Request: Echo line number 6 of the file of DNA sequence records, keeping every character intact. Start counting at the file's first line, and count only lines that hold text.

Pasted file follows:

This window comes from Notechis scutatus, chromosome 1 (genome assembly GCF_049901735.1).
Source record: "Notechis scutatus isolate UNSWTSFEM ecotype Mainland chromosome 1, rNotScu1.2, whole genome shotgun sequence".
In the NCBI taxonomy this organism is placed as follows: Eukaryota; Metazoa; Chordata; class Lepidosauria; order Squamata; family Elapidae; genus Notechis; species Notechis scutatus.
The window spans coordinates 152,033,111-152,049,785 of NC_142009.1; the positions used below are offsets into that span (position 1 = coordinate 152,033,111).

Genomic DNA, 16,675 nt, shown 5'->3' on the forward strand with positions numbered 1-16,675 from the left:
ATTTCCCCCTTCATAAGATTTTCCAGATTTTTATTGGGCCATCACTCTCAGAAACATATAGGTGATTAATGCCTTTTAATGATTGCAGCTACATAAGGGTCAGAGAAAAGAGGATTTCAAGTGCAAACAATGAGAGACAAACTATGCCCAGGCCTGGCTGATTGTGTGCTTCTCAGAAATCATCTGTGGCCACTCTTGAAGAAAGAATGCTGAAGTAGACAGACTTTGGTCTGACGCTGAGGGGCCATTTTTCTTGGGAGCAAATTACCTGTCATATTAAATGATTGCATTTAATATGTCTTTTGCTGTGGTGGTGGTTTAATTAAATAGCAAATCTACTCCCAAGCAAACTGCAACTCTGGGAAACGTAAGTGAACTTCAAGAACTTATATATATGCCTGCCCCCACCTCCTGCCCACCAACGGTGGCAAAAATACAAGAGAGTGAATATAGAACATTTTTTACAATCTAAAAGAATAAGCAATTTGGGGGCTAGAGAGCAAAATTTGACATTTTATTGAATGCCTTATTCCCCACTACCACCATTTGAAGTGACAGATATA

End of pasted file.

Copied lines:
ATTTCCCCCTTCATAAGATTTTCCAGATTTTTATTGGGCCATCACTCTCAGAAACATATAGGTGATTAATGCCTTTTAATGATTGCAGCTACATAAGGGTCAGAGAAAAGAGGATTTCAAGTGCAAACAATGAGAGACAAACTATGCCCAGGCCTGGCTGATTGTGTGCTTCTCAGAAATCATCTGTGGCCACTCTTGAAGAAAGAATGCTGAAGTAGACAGACTTTGGTCTGACGCTGAGGGGCCATTTTTCTTGGGAGCAAATTACCTGTCATATTAAATGATTGCATTTAATATGTCTTTTGCTGTGGTGGTGGTTTAATTAAATAGCAAATCTACTCCCAAGCAAACTGCAACTCTGGGAAACGTAAGTGAACTTCAAGAACTTATATATATGCCTGCCCCCACCTCCTGCCCACCAACGGTGGCAAAAATACAAGAGAGTGAATATAGAACATTTTTTACAATCTAAAAGAATAAGCAATTTGGGGGCTAGAGAGCAAAATTTGACATTTTATTGAATGCCTTATTCCCCACTACCACCATTTGAAGTGACAGATATA